I decided to write this because the other day I went one of my girl/garden friend’s house where she showed me her cottage garden that was browning and looking rather sad. I had been there a few weeks earlier for a glass of lemonade sitting on the porch admiring the beautiful daisies, roses, and coneflowers…but now the garden was, well, dying. She was distraught and asked me “why did my beautiful daisies die? What is going on with my gardens?” So I asked questions and she said “my other friend who is a master gardener said it could be too much watering”. I said yes it could be (and water is usally the first thing I check) but the soil is not soggy so I walked around looking at her other annuals, perennials, and potted plants. I saw many of her plants were either drooping or turning black so I reached over to pull up what was left of the daisy plant and discovered there were no roots. So I said “maybe it is critters in the garden because voles eat roots” but something told me that was not it.Water your garden in the morning

So as we are walking around looking at the gardens and many of the plants were wilting, she said “oh I have to water the garden”. I said “water, now? it is getting dark”. She said “yes, I water every night and soak everything like my master gardener friend said”. I blurted out “I discovered your problem! It is root rot because you should never water at night”. She said “what? I thought watering at night helps the plants so the water doesn’t evarporate”.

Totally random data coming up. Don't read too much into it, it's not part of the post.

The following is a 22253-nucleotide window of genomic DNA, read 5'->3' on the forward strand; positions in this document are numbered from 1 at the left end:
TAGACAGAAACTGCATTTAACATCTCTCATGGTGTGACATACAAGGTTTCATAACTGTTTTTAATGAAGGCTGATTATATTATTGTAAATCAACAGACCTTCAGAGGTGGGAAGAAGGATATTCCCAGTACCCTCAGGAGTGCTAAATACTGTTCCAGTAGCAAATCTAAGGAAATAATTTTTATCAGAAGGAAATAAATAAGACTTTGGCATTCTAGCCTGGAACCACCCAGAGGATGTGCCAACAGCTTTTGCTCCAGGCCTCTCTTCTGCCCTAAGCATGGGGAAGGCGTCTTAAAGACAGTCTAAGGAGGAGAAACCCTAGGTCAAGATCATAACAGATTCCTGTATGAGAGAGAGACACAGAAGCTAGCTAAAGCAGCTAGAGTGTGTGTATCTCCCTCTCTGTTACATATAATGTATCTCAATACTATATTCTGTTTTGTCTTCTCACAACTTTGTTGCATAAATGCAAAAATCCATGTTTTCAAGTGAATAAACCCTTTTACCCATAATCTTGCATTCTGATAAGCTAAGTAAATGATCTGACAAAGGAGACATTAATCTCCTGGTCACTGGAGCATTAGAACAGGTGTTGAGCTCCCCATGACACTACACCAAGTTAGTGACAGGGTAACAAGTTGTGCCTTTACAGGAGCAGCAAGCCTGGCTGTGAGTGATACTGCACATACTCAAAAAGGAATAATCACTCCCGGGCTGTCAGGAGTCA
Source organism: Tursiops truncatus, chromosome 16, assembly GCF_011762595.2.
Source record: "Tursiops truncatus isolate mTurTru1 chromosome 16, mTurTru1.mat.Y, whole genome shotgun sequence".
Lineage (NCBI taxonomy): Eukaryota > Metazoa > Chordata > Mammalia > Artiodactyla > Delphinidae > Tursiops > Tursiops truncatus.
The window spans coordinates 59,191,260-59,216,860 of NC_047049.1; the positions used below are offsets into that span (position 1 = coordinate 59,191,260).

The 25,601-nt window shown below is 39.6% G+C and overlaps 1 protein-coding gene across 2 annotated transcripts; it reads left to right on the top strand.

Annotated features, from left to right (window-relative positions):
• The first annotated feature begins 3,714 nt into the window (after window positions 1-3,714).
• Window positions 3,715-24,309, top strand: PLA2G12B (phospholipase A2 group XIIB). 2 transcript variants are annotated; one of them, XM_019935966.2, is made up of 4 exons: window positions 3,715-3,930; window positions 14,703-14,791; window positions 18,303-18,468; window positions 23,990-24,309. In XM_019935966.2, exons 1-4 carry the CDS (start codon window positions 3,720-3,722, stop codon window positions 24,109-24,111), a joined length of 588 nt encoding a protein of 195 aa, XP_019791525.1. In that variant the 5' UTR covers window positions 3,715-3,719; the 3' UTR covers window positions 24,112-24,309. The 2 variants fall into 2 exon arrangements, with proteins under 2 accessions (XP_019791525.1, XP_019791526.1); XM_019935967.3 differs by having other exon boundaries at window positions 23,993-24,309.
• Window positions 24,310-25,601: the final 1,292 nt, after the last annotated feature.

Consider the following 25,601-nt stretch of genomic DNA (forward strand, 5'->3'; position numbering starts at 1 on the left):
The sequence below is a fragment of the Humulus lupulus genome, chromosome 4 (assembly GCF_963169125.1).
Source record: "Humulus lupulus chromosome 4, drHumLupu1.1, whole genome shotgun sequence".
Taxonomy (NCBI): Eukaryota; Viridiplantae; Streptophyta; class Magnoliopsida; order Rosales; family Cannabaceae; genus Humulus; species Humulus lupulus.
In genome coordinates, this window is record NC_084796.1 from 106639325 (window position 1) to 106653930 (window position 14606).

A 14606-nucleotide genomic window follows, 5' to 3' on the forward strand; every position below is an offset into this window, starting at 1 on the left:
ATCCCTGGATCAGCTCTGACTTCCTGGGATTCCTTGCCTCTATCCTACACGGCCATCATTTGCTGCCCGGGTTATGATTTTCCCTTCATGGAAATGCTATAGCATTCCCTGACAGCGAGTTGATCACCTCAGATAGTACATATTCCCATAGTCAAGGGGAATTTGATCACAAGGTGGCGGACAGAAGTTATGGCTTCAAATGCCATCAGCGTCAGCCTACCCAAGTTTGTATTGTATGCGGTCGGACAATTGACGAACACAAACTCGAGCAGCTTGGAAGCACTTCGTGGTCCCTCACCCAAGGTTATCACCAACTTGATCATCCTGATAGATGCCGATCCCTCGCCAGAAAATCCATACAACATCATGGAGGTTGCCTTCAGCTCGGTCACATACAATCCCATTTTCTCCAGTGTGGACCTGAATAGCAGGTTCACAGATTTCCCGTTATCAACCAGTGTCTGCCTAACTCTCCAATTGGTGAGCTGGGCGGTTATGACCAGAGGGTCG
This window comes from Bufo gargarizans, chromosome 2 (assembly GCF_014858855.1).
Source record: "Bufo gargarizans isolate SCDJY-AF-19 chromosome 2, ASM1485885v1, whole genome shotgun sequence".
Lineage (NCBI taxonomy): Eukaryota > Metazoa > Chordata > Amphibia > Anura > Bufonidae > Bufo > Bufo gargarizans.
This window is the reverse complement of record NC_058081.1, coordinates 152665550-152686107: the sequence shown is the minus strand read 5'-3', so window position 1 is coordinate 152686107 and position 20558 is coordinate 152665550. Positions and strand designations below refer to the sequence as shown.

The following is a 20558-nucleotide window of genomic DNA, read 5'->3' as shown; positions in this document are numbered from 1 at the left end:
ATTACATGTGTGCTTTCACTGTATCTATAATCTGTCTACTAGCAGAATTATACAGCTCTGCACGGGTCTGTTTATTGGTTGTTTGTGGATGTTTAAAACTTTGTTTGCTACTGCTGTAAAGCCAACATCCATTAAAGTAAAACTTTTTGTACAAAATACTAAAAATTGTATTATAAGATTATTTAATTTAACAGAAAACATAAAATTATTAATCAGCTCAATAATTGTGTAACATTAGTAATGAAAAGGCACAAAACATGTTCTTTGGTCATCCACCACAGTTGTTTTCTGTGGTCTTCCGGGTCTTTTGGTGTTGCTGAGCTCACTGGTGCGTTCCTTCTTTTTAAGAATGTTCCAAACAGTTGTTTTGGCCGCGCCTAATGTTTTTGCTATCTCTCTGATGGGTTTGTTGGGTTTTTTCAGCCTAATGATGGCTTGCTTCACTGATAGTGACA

I felt so bad telling her that you should never water the garden at night and that you should water your garden in the morning to avoid root rot, fungus, moss, mold, and other garden issues. My garden/girl friend was almost in tears and so I spent the next several minutes comforting her as she was almost in tears knowing that she killed many plants in her garden. I tried to console her and told her that I did this many years ago before I learned that watering your garden at night was a no-no.IMG_20150828_160308

I want to say that all gardeners make mistakes and we learn what works in our gardens. I have learned many things by trial and error and that is why I started blogging- to share my experiences with you. I feel very blessed to have my green thumbs and love that I can work with nature to grow beautiful flowers and plants. I love attracting the birds, bees, and butterflies. I get excited looking out my window to see the hummingbird dining at the feeder. Hummingbird pose

If you ever have a gardening question or just want to share an experience, check out The Garden Frog Boutique Facebook page and watch every day as I share my garden, my projects, and other interesting posts and information. You can even contact me there too!